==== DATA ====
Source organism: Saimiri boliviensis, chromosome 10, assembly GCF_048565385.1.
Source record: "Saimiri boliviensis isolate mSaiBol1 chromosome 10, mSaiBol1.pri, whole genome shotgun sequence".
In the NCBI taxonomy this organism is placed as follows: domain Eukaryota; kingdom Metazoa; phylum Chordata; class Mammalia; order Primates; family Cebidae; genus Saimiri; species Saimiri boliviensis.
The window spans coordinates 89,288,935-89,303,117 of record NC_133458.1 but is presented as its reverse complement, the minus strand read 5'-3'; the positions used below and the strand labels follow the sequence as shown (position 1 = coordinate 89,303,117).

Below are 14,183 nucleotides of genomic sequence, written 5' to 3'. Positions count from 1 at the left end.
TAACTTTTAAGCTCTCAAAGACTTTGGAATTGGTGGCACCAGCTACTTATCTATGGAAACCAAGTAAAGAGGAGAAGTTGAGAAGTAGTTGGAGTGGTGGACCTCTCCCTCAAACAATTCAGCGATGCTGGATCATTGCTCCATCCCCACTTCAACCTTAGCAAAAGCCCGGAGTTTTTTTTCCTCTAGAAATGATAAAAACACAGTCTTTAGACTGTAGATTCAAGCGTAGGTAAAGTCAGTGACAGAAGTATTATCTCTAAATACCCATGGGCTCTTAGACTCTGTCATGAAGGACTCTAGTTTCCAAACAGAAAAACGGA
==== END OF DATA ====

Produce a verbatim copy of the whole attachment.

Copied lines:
Source organism: Saimiri boliviensis, chromosome 10, assembly GCF_048565385.1.
Source record: "Saimiri boliviensis isolate mSaiBol1 chromosome 10, mSaiBol1.pri, whole genome shotgun sequence".
In the NCBI taxonomy this organism is placed as follows: domain Eukaryota; kingdom Metazoa; phylum Chordata; class Mammalia; order Primates; family Cebidae; genus Saimiri; species Saimiri boliviensis.
The window spans coordinates 89,288,935-89,303,117 of record NC_133458.1 but is presented as its reverse complement, the minus strand read 5'-3'; the positions used below and the strand labels follow the sequence as shown (position 1 = coordinate 89,303,117).

Below are 14,183 nucleotides of genomic sequence, written 5' to 3'. Positions count from 1 at the left end.
TAACTTTTAAGCTCTCAAAGACTTTGGAATTGGTGGCACCAGCTACTTATCTATGGAAACCAAGTAAAGAGGAGAAGTTGAGAAGTAGTTGGAGTGGTGGACCTCTCCCTCAAACAATTCAGCGATGCTGGATCATTGCTCCATCCCCACTTCAACCTTAGCAAAAGCCCGGAGTTTTTTTTCCTCTAGAAATGATAAAAACACAGTCTTTAGACTGTAGATTCAAGCGTAGGTAAAGTCAGTGACAGAAGTATTATCTCTAAATACCCATGGGCTCTTAGACTCTGTCATGAAGGACTCTAGTTTCCAAACAGAAAAACGGA